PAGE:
Renting an apartment with bad credit is not easy

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Dear Liz: My wife and I sold our house and have to move out by the end of the month, but we can’t find a place to live because of our bad credit. If we don’t move, we will lose the sale and still have to pay the real estate agent his commission. We applied to about 65 landlords and each of them checked our credit, which caused our scores to drop even further. We live on social security checks of $1,367 a month. We are in our 70s and not in good health and we don’t need this stress. To help!

Responnse: Having a guaranteed income is appealing to a homeowner, but the fact that you have credit issues would concern many. Landlords are worried that you are mismanaging your money and not being able to pay the rent.

However, not all landlords do a credit check. If you avoid large apartment complexes run by professional management companies, you may find that individual “mom and pop” landlords are more willing to be flexible – particularly if your credit issues were a temporary issue and have been resolved by selling your home. You may be able to close the deal by offering to pay several months’ rent up front, perhaps from the proceeds of your sale, said attorney Stephen Elias, author of “The Foreclosure Survival Guide.”

You can start your search for friendly landlords by asking your real estate agent for references or checking rental listings on Craigslist for listings that appear to be made by individuals rather than management companies.

Another option is to have someone co-sign the lease with you. The co-signer’s good credit might help you get the place, but if you don’t pay your rent, the co-signer’s credit will suffer.

Dear Liz: As the parent of a freshman in college, I rushed and closed one of my son’s 529 college savings plans, thinking I would use the money to pay his expenses for the whole year. Turns out I would have withdrawn $6,000 too much in 2010 because I was only billed for a period of room and board. Can I prepay the 2010 supplement for 2011 room, board, and tuition as a valid college expense to avoid any 2010 tax on supplemental funds? If not, do you have any suggestions for avoiding 2010 taxes?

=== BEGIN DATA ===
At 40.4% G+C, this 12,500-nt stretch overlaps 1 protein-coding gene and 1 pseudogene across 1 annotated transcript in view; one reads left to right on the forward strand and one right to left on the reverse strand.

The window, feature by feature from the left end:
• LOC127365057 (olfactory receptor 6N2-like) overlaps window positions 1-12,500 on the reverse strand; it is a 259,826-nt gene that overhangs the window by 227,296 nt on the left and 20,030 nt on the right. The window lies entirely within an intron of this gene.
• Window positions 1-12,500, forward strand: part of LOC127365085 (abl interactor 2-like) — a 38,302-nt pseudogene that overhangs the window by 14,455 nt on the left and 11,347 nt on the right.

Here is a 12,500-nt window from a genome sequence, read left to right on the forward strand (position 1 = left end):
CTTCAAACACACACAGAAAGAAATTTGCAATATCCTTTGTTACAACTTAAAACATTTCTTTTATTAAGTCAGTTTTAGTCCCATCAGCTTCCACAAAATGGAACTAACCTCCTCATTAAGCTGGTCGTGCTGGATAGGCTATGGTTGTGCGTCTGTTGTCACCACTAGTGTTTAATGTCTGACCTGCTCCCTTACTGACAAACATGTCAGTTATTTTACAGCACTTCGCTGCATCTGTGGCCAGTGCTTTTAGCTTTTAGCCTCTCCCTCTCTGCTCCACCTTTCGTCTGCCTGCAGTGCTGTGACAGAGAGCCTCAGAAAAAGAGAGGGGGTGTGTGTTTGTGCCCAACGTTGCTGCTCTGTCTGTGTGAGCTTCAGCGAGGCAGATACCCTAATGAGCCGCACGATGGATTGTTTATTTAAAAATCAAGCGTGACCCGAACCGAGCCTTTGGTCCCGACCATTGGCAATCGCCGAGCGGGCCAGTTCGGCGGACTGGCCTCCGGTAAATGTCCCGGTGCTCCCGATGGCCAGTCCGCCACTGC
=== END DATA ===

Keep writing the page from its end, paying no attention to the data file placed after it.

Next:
Responnse: Withdrawals from a 529 plan are trickier than many people realize. They are only tax-exempt to the extent that you pay qualified college expenses in the same calendar year that you take the distribution – and other tax breaks are not used.

Eligible expenses include tuition, fees, books, supplies, equipment, and additional expenses for recipients with “special needs.” Eligible expenses do not include insurance, fees for sports or other activities, transportation costs or the purchase of a computer, unless required by the school.

If you withdraw too much, you must pay income tax and a 10% federal penalty on the portion of the excess withdrawal income. (For example, if your account totaled $10,000 and $6,000 was income while $4,000 was your original contributions, you would pay the penalty on 60% of any excess withdrawals.)

There’s another way to get hit. If you intended to use an education tax credit, such as the Hope or Lifetime Learning credit, you will need to deduct from your eligible expenses the amount used to generate the credit. Let’s say you used $5,000 in tuition to generate a $1,000 lifetime learning credit. This $5,000 should be deducted from your total eligible expenses, which would further reduce the amount of your 529 withdrawal that is tax-free. You would not have to pay the penalty on the excess withdrawal created by the tax credit adjustment, but you would have to pay tax on any income.

Now for the good news: you’re allowed to prepay next year’s expenses to help increase your total eligible expenses. If less than 60 days have passed since the withdrawal, you will also be permitted to carry over the excess distribution to a new 529 account.

Fortunately, you discovered the problem before the end of the year. If you hadn’t discovered the problem until you started preparing your tax return next spring, as many people do, it would be too late and you’d be stuck with the extra tax and penalty.

Liz Pulliam Weston is the author of the book Your Credit Score: Your Money and What’s at Stake. Questions for possible inclusion in her column can be sent to 3940 Laurel Canyon., No. 238, Studio City, CA 91604, or via the “Contact Liz” form at https://www.asklizweston.com. Distributed by No More Red Inc.

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